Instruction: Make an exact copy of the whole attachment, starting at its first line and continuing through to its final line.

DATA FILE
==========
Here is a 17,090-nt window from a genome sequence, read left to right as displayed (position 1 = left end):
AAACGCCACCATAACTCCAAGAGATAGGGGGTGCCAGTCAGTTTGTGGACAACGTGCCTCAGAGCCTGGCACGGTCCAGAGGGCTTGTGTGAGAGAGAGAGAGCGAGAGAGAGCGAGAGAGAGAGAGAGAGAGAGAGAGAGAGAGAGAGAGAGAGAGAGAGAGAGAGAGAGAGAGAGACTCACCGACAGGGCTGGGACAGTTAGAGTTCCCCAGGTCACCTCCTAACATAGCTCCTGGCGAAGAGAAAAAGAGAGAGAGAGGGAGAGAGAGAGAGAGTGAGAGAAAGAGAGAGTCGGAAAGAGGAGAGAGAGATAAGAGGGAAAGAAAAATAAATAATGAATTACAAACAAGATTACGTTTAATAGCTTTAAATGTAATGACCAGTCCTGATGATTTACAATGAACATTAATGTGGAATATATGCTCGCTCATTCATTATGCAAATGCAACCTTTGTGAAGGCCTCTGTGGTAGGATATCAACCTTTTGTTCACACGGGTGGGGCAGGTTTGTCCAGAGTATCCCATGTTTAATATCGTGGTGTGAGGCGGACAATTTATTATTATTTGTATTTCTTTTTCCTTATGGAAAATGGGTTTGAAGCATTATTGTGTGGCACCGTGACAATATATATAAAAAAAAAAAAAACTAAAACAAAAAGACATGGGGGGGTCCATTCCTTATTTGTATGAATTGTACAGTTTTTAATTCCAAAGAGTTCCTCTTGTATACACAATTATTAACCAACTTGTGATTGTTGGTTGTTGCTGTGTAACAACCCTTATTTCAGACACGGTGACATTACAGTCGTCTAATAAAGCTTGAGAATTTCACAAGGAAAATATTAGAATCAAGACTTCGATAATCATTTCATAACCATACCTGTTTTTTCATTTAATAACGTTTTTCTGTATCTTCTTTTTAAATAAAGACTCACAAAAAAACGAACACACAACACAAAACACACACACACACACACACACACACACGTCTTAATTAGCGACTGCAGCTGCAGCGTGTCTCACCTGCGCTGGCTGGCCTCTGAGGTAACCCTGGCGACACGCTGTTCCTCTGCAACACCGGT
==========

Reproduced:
Here is a 17,090-nt window from a genome sequence, read left to right as displayed (position 1 = left end):
AAACGCCACCATAACTCCAAGAGATAGGGGGTGCCAGTCAGTTTGTGGACAACGTGCCTCAGAGCCTGGCACGGTCCAGAGGGCTTGTGTGAGAGAGAGAGAGCGAGAGAGAGCGAGAGAGAGAGAGAGAGAGAGAGAGAGAGAGAGAGAGAGAGAGAGAGAGAGAGAGAGAGAGAGACTCACCGACAGGGCTGGGACAGTTAGAGTTCCCCAGGTCACCTCCTAACATAGCTCCTGGCGAAGAGAAAAAGAGAGAGAGAGGGAGAGAGAGAGAGAGTGAGAGAAAGAGAGAGTCGGAAAGAGGAGAGAGAGATAAGAGGGAAAGAAAAATAAATAATGAATTACAAACAAGATTACGTTTAATAGCTTTAAATGTAATGACCAGTCCTGATGATTTACAATGAACATTAATGTGGAATATATGCTCGCTCATTCATTATGCAAATGCAACCTTTGTGAAGGCCTCTGTGGTAGGATATCAACCTTTTGTTCACACGGGTGGGGCAGGTTTGTCCAGAGTATCCCATGTTTAATATCGTGGTGTGAGGCGGACAATTTATTATTATTTGTATTTCTTTTTCCTTATGGAAAATGGGTTTGAAGCATTATTGTGTGGCACCGTGACAATATATATAAAAAAAAAAAAAACTAAAACAAAAAGACATGGGGGGGTCCATTCCTTATTTGTATGAATTGTACAGTTTTTAATTCCAAAGAGTTCCTCTTGTATACACAATTATTAACCAACTTGTGATTGTTGGTTGTTGCTGTGTAACAACCCTTATTTCAGACACGGTGACATTACAGTCGTCTAATAAAGCTTGAGAATTTCACAAGGAAAATATTAGAATCAAGACTTCGATAATCATTTCATAACCATACCTGTTTTTTCATTTAATAACGTTTTTCTGTATCTTCTTTTTAAATAAAGACTCACAAAAAAACGAACACACAACACAAAACACACACACACACACACACACACACACGTCTTAATTAGCGACTGCAGCTGCAGCGTGTCTCACCTGCGCTGGCTGGCCTCTGAGGTAACCCTGGCGACACGCTGTTCCTCTGCAACACCGGT